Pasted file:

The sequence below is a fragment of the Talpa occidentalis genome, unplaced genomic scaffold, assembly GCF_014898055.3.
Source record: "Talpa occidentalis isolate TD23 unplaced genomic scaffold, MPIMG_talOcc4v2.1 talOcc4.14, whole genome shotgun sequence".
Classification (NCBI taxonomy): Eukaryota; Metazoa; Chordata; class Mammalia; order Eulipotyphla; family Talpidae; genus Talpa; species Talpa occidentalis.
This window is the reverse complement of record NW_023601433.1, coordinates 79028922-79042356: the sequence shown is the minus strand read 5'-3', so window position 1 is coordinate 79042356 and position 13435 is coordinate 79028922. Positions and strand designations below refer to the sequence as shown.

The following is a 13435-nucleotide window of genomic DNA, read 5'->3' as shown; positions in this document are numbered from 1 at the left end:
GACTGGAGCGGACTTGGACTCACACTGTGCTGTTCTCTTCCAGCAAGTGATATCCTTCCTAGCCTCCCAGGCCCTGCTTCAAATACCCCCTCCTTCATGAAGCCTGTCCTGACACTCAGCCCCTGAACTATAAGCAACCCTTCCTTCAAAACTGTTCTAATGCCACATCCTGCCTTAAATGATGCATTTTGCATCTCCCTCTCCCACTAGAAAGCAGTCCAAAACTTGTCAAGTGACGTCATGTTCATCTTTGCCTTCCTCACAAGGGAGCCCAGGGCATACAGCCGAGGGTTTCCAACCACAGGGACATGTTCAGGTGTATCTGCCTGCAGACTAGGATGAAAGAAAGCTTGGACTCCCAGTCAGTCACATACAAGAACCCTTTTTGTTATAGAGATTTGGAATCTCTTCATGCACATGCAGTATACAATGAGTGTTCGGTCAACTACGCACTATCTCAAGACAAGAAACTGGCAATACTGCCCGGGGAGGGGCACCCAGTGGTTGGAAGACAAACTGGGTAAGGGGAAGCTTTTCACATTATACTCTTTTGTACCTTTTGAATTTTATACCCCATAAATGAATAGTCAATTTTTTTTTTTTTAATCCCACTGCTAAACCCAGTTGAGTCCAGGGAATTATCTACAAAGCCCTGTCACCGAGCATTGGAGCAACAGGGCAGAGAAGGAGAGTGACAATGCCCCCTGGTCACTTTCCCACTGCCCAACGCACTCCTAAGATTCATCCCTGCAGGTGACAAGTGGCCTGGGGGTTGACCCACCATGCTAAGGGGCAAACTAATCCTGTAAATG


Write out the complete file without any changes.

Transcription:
The sequence below is a fragment of the Talpa occidentalis genome, unplaced genomic scaffold, assembly GCF_014898055.3.
Source record: "Talpa occidentalis isolate TD23 unplaced genomic scaffold, MPIMG_talOcc4v2.1 talOcc4.14, whole genome shotgun sequence".
Classification (NCBI taxonomy): Eukaryota; Metazoa; Chordata; class Mammalia; order Eulipotyphla; family Talpidae; genus Talpa; species Talpa occidentalis.
This window is the reverse complement of record NW_023601433.1, coordinates 79028922-79042356: the sequence shown is the minus strand read 5'-3', so window position 1 is coordinate 79042356 and position 13435 is coordinate 79028922. Positions and strand designations below refer to the sequence as shown.

The following is a 13435-nucleotide window of genomic DNA, read 5'->3' as shown; positions in this document are numbered from 1 at the left end:
GACTGGAGCGGACTTGGACTCACACTGTGCTGTTCTCTTCCAGCAAGTGATATCCTTCCTAGCCTCCCAGGCCCTGCTTCAAATACCCCCTCCTTCATGAAGCCTGTCCTGACACTCAGCCCCTGAACTATAAGCAACCCTTCCTTCAAAACTGTTCTAATGCCACATCCTGCCTTAAATGATGCATTTTGCATCTCCCTCTCCCACTAGAAAGCAGTCCAAAACTTGTCAAGTGACGTCATGTTCATCTTTGCCTTCCTCACAAGGGAGCCCAGGGCATACAGCCGAGGGTTTCCAACCACAGGGACATGTTCAGGTGTATCTGCCTGCAGACTAGGATGAAAGAAAGCTTGGACTCCCAGTCAGTCACATACAAGAACCCTTTTTGTTATAGAGATTTGGAATCTCTTCATGCACATGCAGTATACAATGAGTGTTCGGTCAACTACGCACTATCTCAAGACAAGAAACTGGCAATACTGCCCGGGGAGGGGCACCCAGTGGTTGGAAGACAAACTGGGTAAGGGGAAGCTTTTCACATTATACTCTTTTGTACCTTTTGAATTTTATACCCCATAAATGAATAGTCAATTTTTTTTTTTTTAATCCCACTGCTAAACCCAGTTGAGTCCAGGGAATTATCTACAAAGCCCTGTCACCGAGCATTGGAGCAACAGGGCAGAGAAGGAGAGTGACAATGCCCCCTGGTCACTTTCCCACTGCCCAACGCACTCCTAAGATTCATCCCTGCAGGTGACAAGTGGCCTGGGGGTTGACCCACCATGCTAAGGGGCAAACTAATCCTGTAAATG